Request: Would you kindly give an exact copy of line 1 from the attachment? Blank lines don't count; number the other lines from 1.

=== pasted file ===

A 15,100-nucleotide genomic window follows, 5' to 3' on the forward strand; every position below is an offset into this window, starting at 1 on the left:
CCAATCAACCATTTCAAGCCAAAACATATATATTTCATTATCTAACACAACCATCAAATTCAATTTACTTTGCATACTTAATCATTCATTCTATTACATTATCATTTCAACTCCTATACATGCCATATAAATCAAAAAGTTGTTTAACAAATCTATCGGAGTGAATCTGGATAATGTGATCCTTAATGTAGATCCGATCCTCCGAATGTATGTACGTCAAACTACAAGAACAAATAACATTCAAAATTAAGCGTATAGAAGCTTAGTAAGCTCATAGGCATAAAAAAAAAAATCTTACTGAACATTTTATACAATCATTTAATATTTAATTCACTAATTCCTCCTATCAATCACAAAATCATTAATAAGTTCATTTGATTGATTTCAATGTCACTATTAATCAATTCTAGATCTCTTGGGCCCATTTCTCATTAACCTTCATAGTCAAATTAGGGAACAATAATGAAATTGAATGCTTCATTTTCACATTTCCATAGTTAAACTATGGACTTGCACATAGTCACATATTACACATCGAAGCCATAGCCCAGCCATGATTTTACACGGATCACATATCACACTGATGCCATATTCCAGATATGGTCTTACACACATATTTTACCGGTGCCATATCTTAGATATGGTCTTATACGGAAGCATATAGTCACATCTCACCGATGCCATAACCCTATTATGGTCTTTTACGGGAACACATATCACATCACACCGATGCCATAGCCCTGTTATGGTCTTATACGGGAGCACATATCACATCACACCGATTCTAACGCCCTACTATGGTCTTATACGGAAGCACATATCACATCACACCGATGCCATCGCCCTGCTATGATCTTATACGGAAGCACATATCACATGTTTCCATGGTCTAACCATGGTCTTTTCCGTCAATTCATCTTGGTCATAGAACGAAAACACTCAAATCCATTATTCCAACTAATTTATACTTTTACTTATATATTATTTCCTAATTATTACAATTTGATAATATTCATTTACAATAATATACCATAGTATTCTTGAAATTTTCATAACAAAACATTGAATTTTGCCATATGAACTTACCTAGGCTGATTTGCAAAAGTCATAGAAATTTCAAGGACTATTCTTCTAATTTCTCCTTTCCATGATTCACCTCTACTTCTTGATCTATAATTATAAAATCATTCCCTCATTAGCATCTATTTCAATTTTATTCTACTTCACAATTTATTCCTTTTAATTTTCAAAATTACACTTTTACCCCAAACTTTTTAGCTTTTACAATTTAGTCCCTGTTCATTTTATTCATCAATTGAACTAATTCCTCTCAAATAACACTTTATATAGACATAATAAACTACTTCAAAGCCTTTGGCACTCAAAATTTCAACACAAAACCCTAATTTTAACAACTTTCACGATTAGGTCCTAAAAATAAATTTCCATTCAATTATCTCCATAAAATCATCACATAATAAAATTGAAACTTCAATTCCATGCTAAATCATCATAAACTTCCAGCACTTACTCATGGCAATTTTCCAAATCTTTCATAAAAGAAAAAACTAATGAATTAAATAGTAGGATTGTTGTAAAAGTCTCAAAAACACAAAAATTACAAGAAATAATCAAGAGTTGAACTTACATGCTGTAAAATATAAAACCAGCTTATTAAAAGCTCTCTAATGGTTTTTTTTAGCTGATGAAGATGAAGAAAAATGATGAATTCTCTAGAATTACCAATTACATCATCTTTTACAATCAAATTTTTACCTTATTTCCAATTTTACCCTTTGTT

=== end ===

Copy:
A 15,100-nucleotide genomic window follows, 5' to 3' on the forward strand; every position below is an offset into this window, starting at 1 on the left: